First generation rancher thrives raising bison

Shale Creek Bison Ranch is home to approximately 60 head. | Danielle Moran photo

Doing custom work for a bison producer was all it took to convince
this grain farmer from Manitoba to switch career paths 25 years ago

Jamie Moran started his agricultural career in grain farming, but it didn’t last. Not after he did custom work for a bison rancher and found his calling.

“There was just something about them,” he said. “I watched this other guy for 10 years. I custom worked with them for years and years and I just kind of liked it.”

In 1996, Moran started what is now known as Shale Creek Bison Ranch just west of Russell, Man. He began with 15 head and slowly grew to 60 exclusive cow-calf pairs.

“About 80 percent of my bison herd has been bought from show and sales,” Moran said. “The majority have been grand champion males or females.”

According to Moran, bison are easier to raise than cattle, one of the things that initially pulled him toward them.

“I think they’re a hardier animal,” Moran said. “They can survive better in winters.”

Moran won the Bill Lenton Memorial Award in 2017 through the Manitoba Bison Association. He called it a highlight of his career.

“I was fortunate to be nominated for it and I was pretty honoured and I think it’s one of the most successful things that has happened to me,” Moran said.

He usually works by himself or with his wife, Debbie Moran, and his two daughters, Tara and Danielle Moran. He said he enjoys working with his family.

Danielle said she is proud of how she grew up.

“It was awesome being able to grow up first of all in an outdoor space that was so big,” Danielle said. “Me and Tara had all the room in the world to run around. And then especially with the animals, like a bison farm isn’t something you typically grow up on. Whenever I tell people that, they’re always a little shocked it wasn’t just a cow farm.”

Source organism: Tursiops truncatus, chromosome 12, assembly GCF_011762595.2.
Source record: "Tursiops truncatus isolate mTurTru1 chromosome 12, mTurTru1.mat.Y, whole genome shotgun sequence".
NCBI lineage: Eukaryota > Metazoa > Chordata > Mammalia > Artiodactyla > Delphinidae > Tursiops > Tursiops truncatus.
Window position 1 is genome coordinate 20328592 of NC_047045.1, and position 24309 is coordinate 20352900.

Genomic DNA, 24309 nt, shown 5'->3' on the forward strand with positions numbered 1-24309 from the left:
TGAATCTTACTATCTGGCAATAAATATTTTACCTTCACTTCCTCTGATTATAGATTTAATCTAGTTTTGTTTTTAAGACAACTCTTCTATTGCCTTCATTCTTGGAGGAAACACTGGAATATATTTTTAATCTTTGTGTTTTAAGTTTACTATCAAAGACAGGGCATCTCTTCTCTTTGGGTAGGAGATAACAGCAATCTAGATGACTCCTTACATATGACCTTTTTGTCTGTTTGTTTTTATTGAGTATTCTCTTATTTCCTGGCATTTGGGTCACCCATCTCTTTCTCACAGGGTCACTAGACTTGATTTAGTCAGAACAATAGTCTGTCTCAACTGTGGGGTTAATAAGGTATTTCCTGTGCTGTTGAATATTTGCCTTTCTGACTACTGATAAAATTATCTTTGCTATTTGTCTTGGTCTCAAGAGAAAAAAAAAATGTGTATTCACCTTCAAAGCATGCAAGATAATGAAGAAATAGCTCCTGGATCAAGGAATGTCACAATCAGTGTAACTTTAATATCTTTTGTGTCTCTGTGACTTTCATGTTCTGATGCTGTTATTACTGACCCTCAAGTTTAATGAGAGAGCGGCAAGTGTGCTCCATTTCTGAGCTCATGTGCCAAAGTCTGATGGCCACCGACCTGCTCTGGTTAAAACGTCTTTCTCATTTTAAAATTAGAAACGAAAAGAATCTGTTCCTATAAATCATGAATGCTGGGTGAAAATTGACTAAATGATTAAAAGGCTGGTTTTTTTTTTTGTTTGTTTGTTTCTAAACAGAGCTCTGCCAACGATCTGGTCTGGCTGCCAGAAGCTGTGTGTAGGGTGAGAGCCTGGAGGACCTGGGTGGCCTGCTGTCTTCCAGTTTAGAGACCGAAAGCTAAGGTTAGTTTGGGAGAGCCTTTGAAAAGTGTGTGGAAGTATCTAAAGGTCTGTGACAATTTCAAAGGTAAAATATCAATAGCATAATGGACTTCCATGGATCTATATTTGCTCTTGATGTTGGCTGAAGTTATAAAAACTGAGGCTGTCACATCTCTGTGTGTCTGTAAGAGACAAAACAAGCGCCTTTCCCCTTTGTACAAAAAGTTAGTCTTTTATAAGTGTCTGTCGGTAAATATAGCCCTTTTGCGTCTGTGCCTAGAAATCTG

As children, Danielle and her sister spent most of their time with their dad in the tractor when they fed the bison, but as they grew up they gained more responsibility.

“That was pretty fun, and not an experience a lot of kids get,” she said.

Danielle said she didn’t realize how much work went into the ranch growing up. Now, she understands how much devotion her father has put into it.

“Just having respect for Dad for all the stuff he did all day long. You don’t really realize it when you’re a kid.”

Her time spent on the ranch and her mother’s love of horses inspired Danielle to begin rodeo. Originally starting in horse shows, she saw barrel racing and pole bending and got into it in high school.

“My need for speed was being taken care of.”

Although both his daughters currently live away from the ranch, Jamie has hope that the ranch won’t end after one generation.

“I’m hoping that in the long run that someone wants to come back and take over this operation.”

For now, he said he wants to continue to produce top quality products and make his process even more efficient.

“I want to try to raise or buy the top quality females and top quality bulls. I guess my goal is to try and raise these animals as efficiently as I can.

“It’s a hard industry to perhaps get into, but I think it’s a worthwhile industry.”

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